The Islamic State’s Dirty Laundry
Though both security forces and fellow militants have beset the Islamic State, some of the greatest challenges to the group’s campaign of global expansion come from within. Personality clashes and disagreements about strategy and religious methodology have caused significant fissures. In places where the group’s network remains embryonic, infighting and fragmentation can be cataclysmic, as the group lacks the organizational cohesion and resiliency to mend ties and rebound from defections.
Nowhere have the Islamic State’s internal schisms been more pronounced than Yemen, where intra-organizational tensions have constrained its ability to capitalize on the country’s anarchic conditions. Tensions within the Islamic State’s Yemen affiliate exploded into public in December 2015, when 70 Islamic State members and several senior leaders released a statement on Twitter announcing that they were defecting from the group’s local governor (wali). The statement did not renounce the Islamic State as an organization; in fact, it began with a renewed pledge of allegiance to its caliph, Abu Bakr al-Baghdadi. But the defectors explained that their former wali had committed several sharia violations by dismissing fighters who had brought a lawsuit against the Islamic State’s military commander in Yemen and failing to provide sufficient resources to militants in Hadramawt Province. The group also accused the wali of committing “injustice against the weak” and expelling foreign fighters.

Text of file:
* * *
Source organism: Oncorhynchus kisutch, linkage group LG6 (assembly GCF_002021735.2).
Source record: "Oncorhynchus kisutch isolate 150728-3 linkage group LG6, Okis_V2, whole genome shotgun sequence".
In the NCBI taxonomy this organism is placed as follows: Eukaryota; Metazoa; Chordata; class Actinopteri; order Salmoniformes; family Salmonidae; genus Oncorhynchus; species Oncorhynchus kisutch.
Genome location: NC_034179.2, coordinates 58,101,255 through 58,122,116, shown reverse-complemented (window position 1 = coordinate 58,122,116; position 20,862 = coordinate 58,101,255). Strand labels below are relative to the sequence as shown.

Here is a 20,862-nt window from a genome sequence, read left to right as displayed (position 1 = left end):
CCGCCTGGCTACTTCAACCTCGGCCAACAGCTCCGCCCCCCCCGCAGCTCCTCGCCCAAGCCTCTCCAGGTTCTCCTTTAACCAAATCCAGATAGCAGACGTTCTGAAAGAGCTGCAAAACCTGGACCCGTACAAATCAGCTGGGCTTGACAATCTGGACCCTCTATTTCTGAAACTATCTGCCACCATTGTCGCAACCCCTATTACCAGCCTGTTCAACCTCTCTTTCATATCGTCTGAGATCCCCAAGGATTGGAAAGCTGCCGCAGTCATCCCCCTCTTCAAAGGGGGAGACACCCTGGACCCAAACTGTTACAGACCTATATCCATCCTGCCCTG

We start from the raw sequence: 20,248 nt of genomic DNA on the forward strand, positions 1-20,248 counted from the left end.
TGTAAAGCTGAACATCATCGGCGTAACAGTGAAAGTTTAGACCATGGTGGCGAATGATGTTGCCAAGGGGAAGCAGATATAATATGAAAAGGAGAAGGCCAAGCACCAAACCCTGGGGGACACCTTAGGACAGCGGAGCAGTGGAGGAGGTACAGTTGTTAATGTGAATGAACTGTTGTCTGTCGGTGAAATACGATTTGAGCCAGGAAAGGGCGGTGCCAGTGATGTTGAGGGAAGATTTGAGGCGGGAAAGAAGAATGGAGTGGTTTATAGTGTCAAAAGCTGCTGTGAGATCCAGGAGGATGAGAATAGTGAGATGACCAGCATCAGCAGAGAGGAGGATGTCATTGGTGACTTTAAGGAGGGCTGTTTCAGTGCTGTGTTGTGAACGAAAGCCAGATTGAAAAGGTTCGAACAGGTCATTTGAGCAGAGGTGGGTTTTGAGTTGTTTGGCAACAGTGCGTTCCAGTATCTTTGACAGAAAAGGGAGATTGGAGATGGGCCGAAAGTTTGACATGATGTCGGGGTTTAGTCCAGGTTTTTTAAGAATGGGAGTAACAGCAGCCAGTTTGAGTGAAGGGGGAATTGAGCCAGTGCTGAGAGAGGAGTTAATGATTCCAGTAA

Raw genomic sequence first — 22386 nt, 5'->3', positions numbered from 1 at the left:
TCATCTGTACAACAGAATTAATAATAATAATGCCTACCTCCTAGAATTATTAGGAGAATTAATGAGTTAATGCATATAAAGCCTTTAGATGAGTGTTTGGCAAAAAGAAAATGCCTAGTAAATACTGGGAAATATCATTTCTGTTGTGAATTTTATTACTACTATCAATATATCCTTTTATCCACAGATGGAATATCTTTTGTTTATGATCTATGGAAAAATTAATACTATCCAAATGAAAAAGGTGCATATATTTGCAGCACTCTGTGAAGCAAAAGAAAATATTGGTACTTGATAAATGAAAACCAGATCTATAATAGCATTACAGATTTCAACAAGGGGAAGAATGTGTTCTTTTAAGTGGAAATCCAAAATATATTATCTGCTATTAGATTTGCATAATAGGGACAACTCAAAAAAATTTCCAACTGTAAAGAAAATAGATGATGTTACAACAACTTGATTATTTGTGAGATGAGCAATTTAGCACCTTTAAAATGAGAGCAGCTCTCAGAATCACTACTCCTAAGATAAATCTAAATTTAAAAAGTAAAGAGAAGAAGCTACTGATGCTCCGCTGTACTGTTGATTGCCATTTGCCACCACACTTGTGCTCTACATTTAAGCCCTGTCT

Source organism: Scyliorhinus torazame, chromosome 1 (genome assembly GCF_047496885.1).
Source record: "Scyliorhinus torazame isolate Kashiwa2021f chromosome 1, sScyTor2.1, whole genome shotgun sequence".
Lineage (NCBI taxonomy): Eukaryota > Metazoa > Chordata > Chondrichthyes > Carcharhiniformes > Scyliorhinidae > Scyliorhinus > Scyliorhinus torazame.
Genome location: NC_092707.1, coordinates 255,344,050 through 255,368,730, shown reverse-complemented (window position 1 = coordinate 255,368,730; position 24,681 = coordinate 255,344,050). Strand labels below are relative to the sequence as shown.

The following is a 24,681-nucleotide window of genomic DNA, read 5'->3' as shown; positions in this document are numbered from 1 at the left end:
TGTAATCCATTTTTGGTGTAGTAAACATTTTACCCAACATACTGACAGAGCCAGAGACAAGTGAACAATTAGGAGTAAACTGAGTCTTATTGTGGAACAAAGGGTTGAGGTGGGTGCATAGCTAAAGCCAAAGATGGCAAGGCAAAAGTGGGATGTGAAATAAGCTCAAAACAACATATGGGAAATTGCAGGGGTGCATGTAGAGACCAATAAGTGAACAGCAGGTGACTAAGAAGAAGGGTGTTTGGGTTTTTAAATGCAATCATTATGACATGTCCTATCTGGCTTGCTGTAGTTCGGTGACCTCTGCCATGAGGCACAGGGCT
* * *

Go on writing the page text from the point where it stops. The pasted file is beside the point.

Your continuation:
This statement opened the floodgates and revealed the extent of discontent within the Islamic State’s ranks in Yemen. Immediately after the statement’s release, another Islamic State defector from Yemen released an article on Twitter outlining his own reasons for leaving the group, and called on the 70 defectors to renounce their pledge of allegiance to Abu Bakr al-Baghdadi entirely. Al-Qaeda sought to further fuel the flames of discord. One al-Qaeda supporter, Muhammad bin Farhan al-Maliki, released a statement arguing that the mass defection showed that the Islamic State did not follow the “Prophet’s methodology.” Maliki predicted that this defection would be the “first storm” in a wave of coming defections from the Islamic State.
The Islamic State adopted a characteristically pugnacious response to the defections. Abu Ubaydah Abd-al-Hakim, a veteran Iraqi jihadist and member of the Islamic State’s sharia council, condemned the defectors for defying their wali. Hakim said the wali was doing the work of Baghdadi, and exhorted the men to rejoin the Islamic State’s Yemen branch.